Michael:  Kevin, I’ve been investing for over 40 years, and every property cycle I’ve invested through has eventually come to an end because of finance. In the old days, it used to be called a credit squeeze. Kevin, you’re old enough to remember when the government induced those credit squeezes and the banks just weren’t lending anyone any money. Then after deregulation, the Reserve Bank did it in a different way. What it did was hike interest rates, and every time it did that, it put an end to the cycle.
This time around, Kevin, we’re back to a credit squeeze. I’m surprised no one else has called it that. Maybe they’re not as old as me and remember that term, but ASIC has created those macro-prudential controls, so even though interest rates are low, they’re tightening the screws on certain people – on investors.
Kevin:  I’m just wondering, Michael, if this is such a bad thing, because the Sydney and Melbourne markets, that growth seem to me to be almost unsustainable.
Michael:  You’re right, Kevin. I much prefer having a credit squeeze in a low-ish interest rate environment, in other words, where the average person isn’t going to default on their mortgage, where businesses are not going to go bust, and it’s just going to slow the market more steadily than that blunt hammer of a very high interest rate environment that affects everybody. So you’re right, it’s actually not a bad thing at all.
Kevin:  Summarize this for me, Michael. What’s ahead? Give me the bottom line.
Michael:  I think ahead, we’re going to have a period of subdued economic growth. Our economy is doing okay, but it’s not going to boom along. I think jobs growth is going to remain fragmented, with most of the permanent new job growth happening in Victoria and New South Wales. We’re in for a period of lower inflation, so the culmination of all those things means we’re very likely to be in for a period of lower interest rates.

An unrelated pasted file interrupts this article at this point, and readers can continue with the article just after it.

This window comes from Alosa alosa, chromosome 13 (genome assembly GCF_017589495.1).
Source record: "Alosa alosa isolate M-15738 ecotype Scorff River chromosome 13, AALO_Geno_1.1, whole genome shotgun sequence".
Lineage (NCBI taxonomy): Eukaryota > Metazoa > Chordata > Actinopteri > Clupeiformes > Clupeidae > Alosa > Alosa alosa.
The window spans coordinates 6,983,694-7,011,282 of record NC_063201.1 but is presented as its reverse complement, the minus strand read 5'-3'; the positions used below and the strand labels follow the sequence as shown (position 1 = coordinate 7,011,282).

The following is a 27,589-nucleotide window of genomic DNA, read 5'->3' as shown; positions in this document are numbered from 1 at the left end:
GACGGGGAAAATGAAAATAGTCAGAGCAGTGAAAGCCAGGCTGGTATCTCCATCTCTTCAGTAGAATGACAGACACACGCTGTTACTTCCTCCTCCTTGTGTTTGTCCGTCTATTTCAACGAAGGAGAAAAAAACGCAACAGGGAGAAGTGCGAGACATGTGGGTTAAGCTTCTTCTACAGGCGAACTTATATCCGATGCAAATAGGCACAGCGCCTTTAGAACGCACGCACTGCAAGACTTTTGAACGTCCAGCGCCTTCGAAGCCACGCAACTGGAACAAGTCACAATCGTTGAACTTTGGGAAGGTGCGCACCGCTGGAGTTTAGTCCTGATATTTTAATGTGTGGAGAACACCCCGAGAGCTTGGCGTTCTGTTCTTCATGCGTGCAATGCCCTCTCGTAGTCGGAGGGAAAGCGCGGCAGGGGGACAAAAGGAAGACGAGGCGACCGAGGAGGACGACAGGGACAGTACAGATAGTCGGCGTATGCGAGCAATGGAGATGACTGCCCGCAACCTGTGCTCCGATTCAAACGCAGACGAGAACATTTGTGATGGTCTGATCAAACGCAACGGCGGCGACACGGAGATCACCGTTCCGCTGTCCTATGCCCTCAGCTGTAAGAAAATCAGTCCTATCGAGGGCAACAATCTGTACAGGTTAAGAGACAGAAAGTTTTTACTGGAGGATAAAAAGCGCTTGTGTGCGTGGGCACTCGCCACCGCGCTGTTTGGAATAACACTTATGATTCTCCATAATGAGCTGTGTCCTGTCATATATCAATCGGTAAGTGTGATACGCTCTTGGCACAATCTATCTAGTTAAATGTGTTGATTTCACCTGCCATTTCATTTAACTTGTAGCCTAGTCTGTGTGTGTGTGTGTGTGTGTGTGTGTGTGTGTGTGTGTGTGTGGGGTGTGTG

Consumer confidence is going to be fickle. When people are uncertain, they’re going to tend to stop spending, and we have local issues that are concerning us and overseas issues. I think finance is probably going to get a little bit tighter before it gets looser. Our population growth is slowing, and I think another factor that’s going to slow down these markets so that we’re going to head into a period of more moderate growth is less foreign investment.
Only recently, I’ve read that last year, there were 40,000 requests for the Foreign Investment Review Board for people from overseas buying Australian properties. This year, the forecast is for 15,000, less than half the number of foreign investors this year. That’s going to affect certain segments – those new and off-the-plan properties.
Kevin:  So the bottom line, Michael, is that we’re in for a bit of moderate growth?
Michael:  Yes. Like it or not, we’ve moved on to the next phase of the property cycle; you’re right. But obviously, there’s still going to be some overperformers and some underperformers, so you have to find the sort of property where the demographics, the people are still going to be able to afford to pay, where they’re going to have good jobs, where they’re going to have rising wages, and this is likely to occur in the middle ring suburbs of our big capital cities, Kevin.
Kevin:  An interesting insight there, Michael. Thank you so much for joining us today on the show. I appreciate your time.
Michael:  My pleasure, Kevin.